The RBW dictates the resolution bandwidth, which is related to the minimum bandwidth detectable by the instrument. The smaller the bandwidth, the more spectral resolution. However, there is a trade-off between how quickly the display can update the full frequency span under consideration and the frequency resolution, which is relevant for distinguishing frequency components that are close together. For a swept-tuned architecture, this relation for sweep time is useful:Where ST is sweep time in seconds, k is proportionality constant, Span is the frequency range under consideration in hertz, and RBW is the resolution bandwidth in Hertz.
It determines the RF noise floor and how close two signals can be and still be resolved by the analyzer into two separate peaks. Decreasing the bandwidth of an RBW filter decreases the measured noise floor and vice versa. This is due to higher RBW filters passing more frequency components through to the envelope detector than lower bandwidth RBW filters, therefore a higher RBW causes a higher measured noise floor.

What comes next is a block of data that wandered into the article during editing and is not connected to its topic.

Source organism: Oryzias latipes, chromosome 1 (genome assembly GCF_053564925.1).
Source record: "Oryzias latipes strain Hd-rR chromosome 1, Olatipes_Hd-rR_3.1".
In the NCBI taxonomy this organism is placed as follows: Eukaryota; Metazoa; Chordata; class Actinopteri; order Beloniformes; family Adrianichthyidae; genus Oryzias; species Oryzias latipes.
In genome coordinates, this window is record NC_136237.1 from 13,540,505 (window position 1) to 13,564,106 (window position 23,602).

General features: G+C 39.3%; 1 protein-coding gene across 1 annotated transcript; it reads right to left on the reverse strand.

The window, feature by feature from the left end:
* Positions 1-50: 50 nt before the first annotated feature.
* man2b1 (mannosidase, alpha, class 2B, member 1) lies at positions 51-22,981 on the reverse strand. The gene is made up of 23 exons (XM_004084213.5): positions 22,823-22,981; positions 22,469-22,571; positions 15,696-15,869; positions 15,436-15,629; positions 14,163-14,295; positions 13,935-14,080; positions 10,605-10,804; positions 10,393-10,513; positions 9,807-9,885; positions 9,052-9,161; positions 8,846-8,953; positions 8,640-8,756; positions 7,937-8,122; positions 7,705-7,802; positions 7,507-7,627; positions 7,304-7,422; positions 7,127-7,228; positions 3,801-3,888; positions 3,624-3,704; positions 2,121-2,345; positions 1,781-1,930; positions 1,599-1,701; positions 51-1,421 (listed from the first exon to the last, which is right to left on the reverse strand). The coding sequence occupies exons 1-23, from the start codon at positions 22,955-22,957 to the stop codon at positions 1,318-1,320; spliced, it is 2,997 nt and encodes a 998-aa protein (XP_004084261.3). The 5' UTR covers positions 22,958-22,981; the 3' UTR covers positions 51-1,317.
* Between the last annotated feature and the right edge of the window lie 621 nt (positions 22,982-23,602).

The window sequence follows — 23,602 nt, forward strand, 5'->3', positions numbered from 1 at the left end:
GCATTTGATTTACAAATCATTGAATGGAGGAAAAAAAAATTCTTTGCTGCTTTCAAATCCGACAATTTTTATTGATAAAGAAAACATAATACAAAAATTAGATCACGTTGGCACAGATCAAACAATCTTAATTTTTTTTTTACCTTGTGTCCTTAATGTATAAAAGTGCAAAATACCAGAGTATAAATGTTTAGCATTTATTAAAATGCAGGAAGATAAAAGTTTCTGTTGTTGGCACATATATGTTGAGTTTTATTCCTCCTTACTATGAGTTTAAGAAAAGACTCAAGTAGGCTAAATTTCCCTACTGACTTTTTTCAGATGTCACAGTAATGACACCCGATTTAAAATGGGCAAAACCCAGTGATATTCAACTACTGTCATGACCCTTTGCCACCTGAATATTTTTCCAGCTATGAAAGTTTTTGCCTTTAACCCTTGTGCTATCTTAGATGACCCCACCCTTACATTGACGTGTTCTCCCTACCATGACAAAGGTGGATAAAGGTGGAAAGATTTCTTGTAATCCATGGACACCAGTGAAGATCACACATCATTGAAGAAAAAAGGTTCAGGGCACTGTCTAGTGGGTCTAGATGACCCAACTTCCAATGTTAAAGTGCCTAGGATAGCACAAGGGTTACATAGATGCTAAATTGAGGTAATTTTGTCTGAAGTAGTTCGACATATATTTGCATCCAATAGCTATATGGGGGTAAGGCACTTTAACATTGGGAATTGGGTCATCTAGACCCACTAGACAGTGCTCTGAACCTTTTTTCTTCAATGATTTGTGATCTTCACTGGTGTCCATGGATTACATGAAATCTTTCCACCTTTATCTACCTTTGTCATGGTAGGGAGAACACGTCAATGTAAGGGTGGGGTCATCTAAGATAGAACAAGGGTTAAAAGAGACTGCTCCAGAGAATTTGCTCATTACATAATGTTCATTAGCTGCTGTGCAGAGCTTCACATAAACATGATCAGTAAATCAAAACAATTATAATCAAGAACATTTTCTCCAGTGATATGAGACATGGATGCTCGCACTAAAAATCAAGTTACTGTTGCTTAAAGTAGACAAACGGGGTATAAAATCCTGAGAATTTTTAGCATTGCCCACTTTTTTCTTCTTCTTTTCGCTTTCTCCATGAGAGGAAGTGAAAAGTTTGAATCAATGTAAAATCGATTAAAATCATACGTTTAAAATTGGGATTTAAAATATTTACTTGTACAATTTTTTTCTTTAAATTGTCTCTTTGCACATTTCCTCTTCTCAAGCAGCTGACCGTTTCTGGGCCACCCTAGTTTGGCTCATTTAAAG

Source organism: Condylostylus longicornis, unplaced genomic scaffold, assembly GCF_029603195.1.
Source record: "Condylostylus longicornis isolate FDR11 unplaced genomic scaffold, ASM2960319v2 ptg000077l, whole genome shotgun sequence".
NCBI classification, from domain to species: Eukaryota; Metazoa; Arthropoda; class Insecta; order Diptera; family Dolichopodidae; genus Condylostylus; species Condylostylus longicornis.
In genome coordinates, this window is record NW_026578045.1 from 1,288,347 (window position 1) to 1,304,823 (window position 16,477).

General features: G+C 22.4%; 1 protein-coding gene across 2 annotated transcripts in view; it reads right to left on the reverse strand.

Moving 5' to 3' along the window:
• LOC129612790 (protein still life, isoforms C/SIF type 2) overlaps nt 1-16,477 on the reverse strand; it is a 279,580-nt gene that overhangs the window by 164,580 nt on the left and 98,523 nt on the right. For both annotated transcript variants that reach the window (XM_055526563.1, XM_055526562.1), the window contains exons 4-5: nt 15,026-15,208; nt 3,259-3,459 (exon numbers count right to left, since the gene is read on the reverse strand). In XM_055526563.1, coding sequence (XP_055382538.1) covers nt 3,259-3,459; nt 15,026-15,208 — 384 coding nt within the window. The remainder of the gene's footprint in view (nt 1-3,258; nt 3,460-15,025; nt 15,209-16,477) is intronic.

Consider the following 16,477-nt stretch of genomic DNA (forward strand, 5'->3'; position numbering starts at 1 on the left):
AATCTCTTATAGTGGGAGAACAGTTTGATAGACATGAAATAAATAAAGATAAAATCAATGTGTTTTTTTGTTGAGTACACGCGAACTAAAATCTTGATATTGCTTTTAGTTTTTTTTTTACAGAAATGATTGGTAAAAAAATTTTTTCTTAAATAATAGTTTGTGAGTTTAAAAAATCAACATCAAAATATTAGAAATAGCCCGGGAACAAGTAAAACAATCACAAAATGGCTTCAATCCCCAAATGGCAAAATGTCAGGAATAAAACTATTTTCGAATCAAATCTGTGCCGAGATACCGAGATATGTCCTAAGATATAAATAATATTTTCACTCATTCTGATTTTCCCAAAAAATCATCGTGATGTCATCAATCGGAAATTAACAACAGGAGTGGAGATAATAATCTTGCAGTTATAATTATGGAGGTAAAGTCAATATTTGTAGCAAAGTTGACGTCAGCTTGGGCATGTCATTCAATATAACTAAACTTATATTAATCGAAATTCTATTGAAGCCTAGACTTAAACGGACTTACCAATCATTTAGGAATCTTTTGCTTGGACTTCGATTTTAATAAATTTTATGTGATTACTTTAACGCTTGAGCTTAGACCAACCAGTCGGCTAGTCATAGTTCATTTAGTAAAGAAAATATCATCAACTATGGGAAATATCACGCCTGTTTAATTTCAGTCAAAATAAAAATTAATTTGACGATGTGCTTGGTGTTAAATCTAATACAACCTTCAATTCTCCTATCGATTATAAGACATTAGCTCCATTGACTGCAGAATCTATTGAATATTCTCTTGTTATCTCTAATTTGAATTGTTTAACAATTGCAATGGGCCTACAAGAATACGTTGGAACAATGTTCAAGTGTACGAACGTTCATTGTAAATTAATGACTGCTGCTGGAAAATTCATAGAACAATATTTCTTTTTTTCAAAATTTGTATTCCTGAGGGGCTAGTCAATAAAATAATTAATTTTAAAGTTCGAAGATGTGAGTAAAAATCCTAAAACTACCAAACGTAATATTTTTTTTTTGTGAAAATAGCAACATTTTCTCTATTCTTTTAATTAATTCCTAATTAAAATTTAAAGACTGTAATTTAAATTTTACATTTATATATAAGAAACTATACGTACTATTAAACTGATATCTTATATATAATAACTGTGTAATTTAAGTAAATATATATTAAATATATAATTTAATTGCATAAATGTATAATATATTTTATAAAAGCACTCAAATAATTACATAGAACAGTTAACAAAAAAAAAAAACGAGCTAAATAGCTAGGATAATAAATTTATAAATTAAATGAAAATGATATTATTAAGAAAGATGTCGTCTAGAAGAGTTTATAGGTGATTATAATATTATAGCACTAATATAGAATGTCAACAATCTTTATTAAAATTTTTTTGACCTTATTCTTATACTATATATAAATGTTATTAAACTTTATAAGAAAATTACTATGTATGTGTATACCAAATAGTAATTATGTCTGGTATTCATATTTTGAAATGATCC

VBW(Video Band Wdth)
Averaging or peak detection then refers to how the digital storage portion of the device records samples—it takes several samples per time step and stores only one sample, either the average of the samples or the highest one.The video bandwidth determines the capability to discriminate between two different power levels. This is because a narrower VBW will remove noise in the detector output.This filter is used to “smooth” the display by removing noise from the envelope. Similar to the RBW, the VBW affects the sweep time of the display if the VBW is less than the RBW. If VBW is less than RBW, this relation for sweep time is useful:
The Displayed Average Noise Level (DANL) is just what it says it is—the average noise level displayed on the analyzer. This can either be with a specific resolution bandwidth (e.g. -120 dBm @1 kHz RBW), or normalized to 1 Hz (usually in dBm/Hz) e.g. -170 dBm(Hz)